Mike is right, timing is really important, particularly when learning to read music (as you suggested in another thread). Getting the simple concepts under your belt is important, but practicing to read music requires a good basic sense of timing.

Start with a piece in C Major in 4/4. Look for music that has primarily quarter notes so that you can count 1-2-3-4 easily - this really help when learning to recognize notes on a staff, as you have less things to focus on.

Move on to eighth notes by introducing “and” into your count: 1-and-2-and-3-and-4-and, where both the number and the word “and” are notes. Then work on rests.

You can move on to other keys slowly, starting with those that have few sharps or flats. You can also start working on other simple time signatures like 3/4 (1-2-3 count).

I would suggest getting a beginner book rather than YouTube though, especially if you can find one with some simple written music to start with.
Any affordable e-book you might want to suggest?

msf sadib
KVRist
92 posts since 4 Apr, 2018

Re: About Learning time signatures & rhythm pattern for noobs

Post Fri Apr 03, 2020 10:49 pm

tapper mike wrote:
Fri Apr 03, 2020 12:19 am
You don't have to go to the ends of the earth to apply rhythmic values.

If you intellectually understand a scale however you can't perform that scale in time then you don't know the scale as well as you should. The same goes for harmony. If you cannot change chords on the beat then you cannot grasp harmonic motion or chord changes. It is less of an intellectual pursuit as it is a physical one.

All that being said. Three things you need to understand. (know through experiencing it by practicing)
The first thing you need to understand is the value of a note.
https://www.youtube.com/watch?v=yFAcDynQdeQ

If you can't clap your hands or tap your feet or play your instrument to the note value all is lost.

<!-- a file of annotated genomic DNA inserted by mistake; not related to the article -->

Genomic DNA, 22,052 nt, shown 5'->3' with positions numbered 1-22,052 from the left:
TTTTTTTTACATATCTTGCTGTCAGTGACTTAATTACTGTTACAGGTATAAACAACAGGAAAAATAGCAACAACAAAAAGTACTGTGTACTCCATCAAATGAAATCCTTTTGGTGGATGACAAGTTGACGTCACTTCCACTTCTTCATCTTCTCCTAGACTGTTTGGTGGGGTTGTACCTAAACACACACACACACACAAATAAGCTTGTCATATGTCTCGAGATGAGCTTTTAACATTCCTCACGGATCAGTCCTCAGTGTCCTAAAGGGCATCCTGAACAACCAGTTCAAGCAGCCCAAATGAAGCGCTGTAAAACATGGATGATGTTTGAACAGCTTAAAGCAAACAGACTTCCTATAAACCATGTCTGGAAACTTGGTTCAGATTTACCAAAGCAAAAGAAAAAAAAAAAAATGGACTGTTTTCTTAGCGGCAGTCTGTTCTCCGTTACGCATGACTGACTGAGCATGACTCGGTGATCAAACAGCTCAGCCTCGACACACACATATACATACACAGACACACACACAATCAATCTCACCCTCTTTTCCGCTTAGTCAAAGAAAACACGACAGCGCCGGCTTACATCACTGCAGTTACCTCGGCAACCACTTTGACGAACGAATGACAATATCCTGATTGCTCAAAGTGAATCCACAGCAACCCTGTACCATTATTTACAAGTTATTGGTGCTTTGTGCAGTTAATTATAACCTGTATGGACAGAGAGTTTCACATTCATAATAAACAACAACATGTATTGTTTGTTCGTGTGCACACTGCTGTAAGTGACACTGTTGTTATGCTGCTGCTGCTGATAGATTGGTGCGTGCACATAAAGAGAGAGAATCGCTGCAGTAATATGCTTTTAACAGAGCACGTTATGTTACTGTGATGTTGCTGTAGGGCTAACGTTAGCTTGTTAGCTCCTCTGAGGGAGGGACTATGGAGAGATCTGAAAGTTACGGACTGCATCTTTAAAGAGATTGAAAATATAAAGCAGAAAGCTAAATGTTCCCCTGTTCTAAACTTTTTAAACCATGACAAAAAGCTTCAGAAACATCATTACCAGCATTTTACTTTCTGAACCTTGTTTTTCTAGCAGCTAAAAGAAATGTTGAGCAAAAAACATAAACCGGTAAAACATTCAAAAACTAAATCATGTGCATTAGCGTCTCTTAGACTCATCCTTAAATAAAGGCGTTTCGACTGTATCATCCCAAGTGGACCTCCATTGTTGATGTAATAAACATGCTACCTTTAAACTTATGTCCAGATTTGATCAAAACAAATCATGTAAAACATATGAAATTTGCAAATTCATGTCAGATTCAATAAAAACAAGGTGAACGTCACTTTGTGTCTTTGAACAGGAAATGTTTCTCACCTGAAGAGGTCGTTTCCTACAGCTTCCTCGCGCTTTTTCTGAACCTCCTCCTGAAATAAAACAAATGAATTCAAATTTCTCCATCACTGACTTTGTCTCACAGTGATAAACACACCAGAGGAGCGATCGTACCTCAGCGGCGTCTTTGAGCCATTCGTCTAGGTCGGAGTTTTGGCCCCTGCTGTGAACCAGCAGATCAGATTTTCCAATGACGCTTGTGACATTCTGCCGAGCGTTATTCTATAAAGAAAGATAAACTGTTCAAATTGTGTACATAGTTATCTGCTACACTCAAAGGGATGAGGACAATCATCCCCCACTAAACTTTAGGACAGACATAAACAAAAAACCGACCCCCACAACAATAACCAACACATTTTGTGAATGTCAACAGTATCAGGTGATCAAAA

As not all songs have the same tempo you need to understand what happens to those notes when a different tempo is applied.
https://www.youtube.com/watch?v=YSZLnpKm4bM

Thirdly you need to know the fundementals of Time Signature.
https://www.youtube.com/watch?v=ixm4R7hG-pk
Thanks a lot mike! Much appreciated :love:

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Forgotten
KVRAF
11462 posts since 15 Apr, 2019 from Nowhere

Re: About Learning time signatures & rhythm pattern for noobs

Post Sat Apr 04, 2020 7:55 am

msf sadib wrote:
Fri Apr 03, 2020 10:48 pm
Forgotten wrote:
Fri Apr 03, 2020 4:19 am
Mike is right, timing is really important, particularly when learning to read music (as you suggested in another thread). Getting the simple concepts under your belt is important, but practicing to read music requires a good basic sense of timing.

Start with a piece in C Major in 4/4. Look for music that has primarily quarter notes so that you can count 1-2-3-4 easily - this really help when learning to recognize notes on a staff, as you have less things to focus on.

Move on to eighth notes by introducing “and” into your count: 1-and-2-and-3-and-4-and, where both the number and the word “and” are notes. Then work on rests.